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ONLY ON 10: Sgt who fired fatal shot in USF rampage | News

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ONLY ON 10: Sgt who fired fatal shot in USF rampage

Tampa, Florida - He's the kind of guy you want on your side, a man with heart of gold, a man willing to take a bullet for people he doesn't even know.

Friends and colleagues of Burt Murray say he is full of goodness, integrity and kindess.

And, on September 6, 2013, he was in the right place at the right time, his heart full of loyalty, ready to protect and serve at any cost. He was willing to die, so that others may live.

STORY: Suspect killed in shootout with police after chase

He admits he'd do it again in a heartbeat.

"Everything slows down. Literally, it was a like a movie, it went in slow motion," Burt told 10 News during an exclusive interview.  "My heart was racing, I just knew I wasn't going to let anyone die that day."

It was a day Tampa Bay will never forget. Before the sun even came up, a rampage was well underway.

A man was terrorizing students in the USF area, raping them, holding them at gunpoint. He was so bold that he held 30 people hostage at a party. He said he'd kill them if they called police.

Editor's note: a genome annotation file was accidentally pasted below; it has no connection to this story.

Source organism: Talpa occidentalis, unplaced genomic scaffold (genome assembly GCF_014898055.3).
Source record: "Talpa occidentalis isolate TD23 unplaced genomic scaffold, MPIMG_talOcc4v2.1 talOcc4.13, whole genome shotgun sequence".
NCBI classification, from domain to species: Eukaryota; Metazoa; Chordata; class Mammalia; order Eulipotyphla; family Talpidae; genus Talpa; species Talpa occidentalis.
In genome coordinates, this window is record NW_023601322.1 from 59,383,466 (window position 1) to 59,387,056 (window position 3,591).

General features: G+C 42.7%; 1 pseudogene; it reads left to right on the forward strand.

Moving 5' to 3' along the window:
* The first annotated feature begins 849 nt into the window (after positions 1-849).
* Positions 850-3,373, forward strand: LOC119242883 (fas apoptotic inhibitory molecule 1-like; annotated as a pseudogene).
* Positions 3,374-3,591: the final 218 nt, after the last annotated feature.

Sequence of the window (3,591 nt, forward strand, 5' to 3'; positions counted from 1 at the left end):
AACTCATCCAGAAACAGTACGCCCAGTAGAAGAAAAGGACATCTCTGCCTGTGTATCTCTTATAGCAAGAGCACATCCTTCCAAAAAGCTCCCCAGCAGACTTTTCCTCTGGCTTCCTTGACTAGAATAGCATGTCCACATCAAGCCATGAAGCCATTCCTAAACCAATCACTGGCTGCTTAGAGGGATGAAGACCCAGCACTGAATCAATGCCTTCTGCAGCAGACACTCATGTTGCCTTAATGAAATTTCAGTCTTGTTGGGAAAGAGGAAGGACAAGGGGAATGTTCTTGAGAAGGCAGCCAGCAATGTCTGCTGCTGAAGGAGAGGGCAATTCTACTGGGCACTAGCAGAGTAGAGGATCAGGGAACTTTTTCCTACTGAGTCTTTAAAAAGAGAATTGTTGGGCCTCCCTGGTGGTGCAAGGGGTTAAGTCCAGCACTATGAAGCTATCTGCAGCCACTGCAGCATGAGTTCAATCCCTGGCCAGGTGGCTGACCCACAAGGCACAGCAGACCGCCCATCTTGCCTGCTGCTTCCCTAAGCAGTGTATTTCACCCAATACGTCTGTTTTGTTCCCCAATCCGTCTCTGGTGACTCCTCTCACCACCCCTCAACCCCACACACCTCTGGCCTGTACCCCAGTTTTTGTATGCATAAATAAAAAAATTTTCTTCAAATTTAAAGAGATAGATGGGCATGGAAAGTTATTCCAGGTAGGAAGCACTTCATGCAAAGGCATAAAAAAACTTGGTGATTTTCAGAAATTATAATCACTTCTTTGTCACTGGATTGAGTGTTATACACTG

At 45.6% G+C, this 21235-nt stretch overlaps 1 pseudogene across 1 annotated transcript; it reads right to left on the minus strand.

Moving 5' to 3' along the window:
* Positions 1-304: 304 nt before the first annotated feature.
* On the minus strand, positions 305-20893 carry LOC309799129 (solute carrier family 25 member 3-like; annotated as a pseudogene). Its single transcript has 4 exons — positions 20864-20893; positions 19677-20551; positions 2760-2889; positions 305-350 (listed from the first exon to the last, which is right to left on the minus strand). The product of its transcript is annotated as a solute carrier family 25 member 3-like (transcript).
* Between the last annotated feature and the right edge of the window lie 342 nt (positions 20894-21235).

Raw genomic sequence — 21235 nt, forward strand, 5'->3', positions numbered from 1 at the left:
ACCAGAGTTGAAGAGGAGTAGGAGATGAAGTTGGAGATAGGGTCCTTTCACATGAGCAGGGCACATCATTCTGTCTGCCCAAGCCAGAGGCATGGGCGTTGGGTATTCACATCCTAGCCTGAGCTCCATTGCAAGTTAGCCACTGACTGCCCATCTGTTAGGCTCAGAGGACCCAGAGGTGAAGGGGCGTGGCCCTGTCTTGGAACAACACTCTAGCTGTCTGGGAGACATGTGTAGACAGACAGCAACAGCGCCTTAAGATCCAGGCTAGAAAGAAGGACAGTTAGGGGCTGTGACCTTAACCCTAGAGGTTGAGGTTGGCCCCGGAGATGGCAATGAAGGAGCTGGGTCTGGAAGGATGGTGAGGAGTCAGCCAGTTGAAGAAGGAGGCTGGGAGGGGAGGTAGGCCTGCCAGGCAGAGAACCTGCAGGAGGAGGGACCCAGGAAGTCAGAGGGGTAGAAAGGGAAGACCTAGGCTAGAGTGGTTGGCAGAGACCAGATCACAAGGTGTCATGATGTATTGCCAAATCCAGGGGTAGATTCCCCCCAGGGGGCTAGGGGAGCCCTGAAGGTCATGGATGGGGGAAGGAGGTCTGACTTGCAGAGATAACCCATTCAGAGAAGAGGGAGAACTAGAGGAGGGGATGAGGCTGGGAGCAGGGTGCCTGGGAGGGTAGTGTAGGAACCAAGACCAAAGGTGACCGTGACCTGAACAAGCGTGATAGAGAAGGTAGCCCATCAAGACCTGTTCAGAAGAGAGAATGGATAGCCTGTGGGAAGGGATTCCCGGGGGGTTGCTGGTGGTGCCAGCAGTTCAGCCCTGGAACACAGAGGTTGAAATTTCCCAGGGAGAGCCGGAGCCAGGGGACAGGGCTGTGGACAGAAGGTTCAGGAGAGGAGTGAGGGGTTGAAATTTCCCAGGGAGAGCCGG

Charles Christopher Bates was on the loose and would lead hundreds of officers on a massive manhunt that ended in a dangerous, edge-of-your-seat car chase live on television.

RAW VIDEO: Police chase, shootout with USF manhunt suspect **WARNING GRAPHIC FOOTAGE**
MORE VIDEO: Police footage of the chase and shootout

Frantic 911 calls went out over police radios. Commanders could be heard, yelling, "Take that vehicle out when you get the opportunity! He's gonna kill someone! Ram him!"

Burt was ready, waiting and willing to sacrifice his own life.

"Right there in my head, I said, no I'm not gonna let this happen, this is not today, not with me here. They're not dying today," said now-retired Sgt. Murray. "In my head, I'm running through 'what did he do all night long?'...He shot at three different people, he's got a gun. He's on a mission."

Little did Charlie Bates know, this 25-year veteran with the Tampa Police Department, was willing to take a bullet to stop him.    

"The crazy thing is, I wasn't even supposed to be there that day.  I was set to retire September 1st," said Burt. "But, I'm glad I was there."

Burt Murray was prepared to die that day for his fellow officers and civilians.

"There's no way I'm going to let anyone hurt or kill any one of y'all if I can do anything about it.  Even if I have to die before I do it," he told us.

On this day, it would be the rounds from his rifle that would stop the rampage. While hundreds of officers surrounded USF, Bert took a different tactic. 

He knew Charlie Bates was from Lakeland and would most likely use I-4 to head home. So, Burt waited on US 301.

"I basically was sitting there, 'what are you doing? Where's your rifle?... It's in the trunk'. So, I got out, got my rifle, lock load, ready, put it in my seat.  As I got back in, no sooner than two to five minutes, I look down the road, here comes the car," he remembered.

Sure enough, Bates drove right past him. And, it was on.

"You can hear the sheriff radio coming on, 'hey knock that car down. Do not let it get on the interstate. He's going to shoot and kill someone!"

Related: Radio transmission of Bates police chase released